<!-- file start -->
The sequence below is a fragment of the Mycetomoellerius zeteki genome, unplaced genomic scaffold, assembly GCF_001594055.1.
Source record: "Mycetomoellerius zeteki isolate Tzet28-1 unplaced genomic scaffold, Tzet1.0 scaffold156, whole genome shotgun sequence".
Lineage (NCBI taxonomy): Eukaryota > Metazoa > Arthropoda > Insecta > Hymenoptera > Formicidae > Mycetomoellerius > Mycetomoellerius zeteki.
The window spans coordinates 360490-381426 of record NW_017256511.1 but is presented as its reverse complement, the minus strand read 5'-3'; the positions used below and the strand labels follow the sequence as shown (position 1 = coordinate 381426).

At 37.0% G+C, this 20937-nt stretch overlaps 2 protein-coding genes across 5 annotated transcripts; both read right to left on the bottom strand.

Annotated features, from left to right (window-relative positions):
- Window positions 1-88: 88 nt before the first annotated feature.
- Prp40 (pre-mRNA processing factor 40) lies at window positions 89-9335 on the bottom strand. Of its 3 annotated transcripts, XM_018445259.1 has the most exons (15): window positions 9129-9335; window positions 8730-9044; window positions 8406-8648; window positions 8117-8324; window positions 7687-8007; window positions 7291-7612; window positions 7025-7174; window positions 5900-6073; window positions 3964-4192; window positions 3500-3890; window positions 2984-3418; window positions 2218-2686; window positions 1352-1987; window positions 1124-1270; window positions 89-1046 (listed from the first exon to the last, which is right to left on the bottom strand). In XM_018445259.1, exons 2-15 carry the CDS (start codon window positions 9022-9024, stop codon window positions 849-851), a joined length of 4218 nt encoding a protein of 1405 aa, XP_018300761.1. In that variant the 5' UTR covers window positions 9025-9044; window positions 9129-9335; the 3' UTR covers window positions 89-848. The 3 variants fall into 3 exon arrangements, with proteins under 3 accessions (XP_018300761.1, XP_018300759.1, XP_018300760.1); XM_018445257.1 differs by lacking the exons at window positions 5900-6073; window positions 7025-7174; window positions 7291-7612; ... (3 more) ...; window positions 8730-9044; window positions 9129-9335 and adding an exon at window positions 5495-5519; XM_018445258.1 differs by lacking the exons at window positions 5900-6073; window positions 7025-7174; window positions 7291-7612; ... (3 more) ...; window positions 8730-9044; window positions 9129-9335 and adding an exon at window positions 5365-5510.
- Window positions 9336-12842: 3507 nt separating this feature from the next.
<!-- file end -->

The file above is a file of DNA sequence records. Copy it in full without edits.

The sequence below is a fragment of the Mycetomoellerius zeteki genome, unplaced genomic scaffold, assembly GCF_001594055.1.
Source record: "Mycetomoellerius zeteki isolate Tzet28-1 unplaced genomic scaffold, Tzet1.0 scaffold156, whole genome shotgun sequence".
Lineage (NCBI taxonomy): Eukaryota > Metazoa > Arthropoda > Insecta > Hymenoptera > Formicidae > Mycetomoellerius > Mycetomoellerius zeteki.
The window spans coordinates 360490-381426 of record NW_017256511.1 but is presented as its reverse complement, the minus strand read 5'-3'; the positions used below and the strand labels follow the sequence as shown (position 1 = coordinate 381426).

At 37.0% G+C, this 20937-nt stretch overlaps 2 protein-coding genes across 5 annotated transcripts; both read right to left on the bottom strand.

Annotated features, from left to right (window-relative positions):
- Window positions 1-88: 88 nt before the first annotated feature.
- Prp40 (pre-mRNA processing factor 40) lies at window positions 89-9335 on the bottom strand. Of its 3 annotated transcripts, XM_018445259.1 has the most exons (15): window positions 9129-9335; window positions 8730-9044; window positions 8406-8648; window positions 8117-8324; window positions 7687-8007; window positions 7291-7612; window positions 7025-7174; window positions 5900-6073; window positions 3964-4192; window positions 3500-3890; window positions 2984-3418; window positions 2218-2686; window positions 1352-1987; window positions 1124-1270; window positions 89-1046 (listed from the first exon to the last, which is right to left on the bottom strand). In XM_018445259.1, exons 2-15 carry the CDS (start codon window positions 9022-9024, stop codon window positions 849-851), a joined length of 4218 nt encoding a protein of 1405 aa, XP_018300761.1. In that variant the 5' UTR covers window positions 9025-9044; window positions 9129-9335; the 3' UTR covers window positions 89-848. The 3 variants fall into 3 exon arrangements, with proteins under 3 accessions (XP_018300761.1, XP_018300759.1, XP_018300760.1); XM_018445257.1 differs by lacking the exons at window positions 5900-6073; window positions 7025-7174; window positions 7291-7612; ... (3 more) ...; window positions 8730-9044; window positions 9129-9335 and adding an exon at window positions 5495-5519; XM_018445258.1 differs by lacking the exons at window positions 5900-6073; window positions 7025-7174; window positions 7291-7612; ... (3 more) ...; window positions 8730-9044; window positions 9129-9335 and adding an exon at window positions 5365-5510.
- Window positions 9336-12842: 3507 nt separating this feature from the next.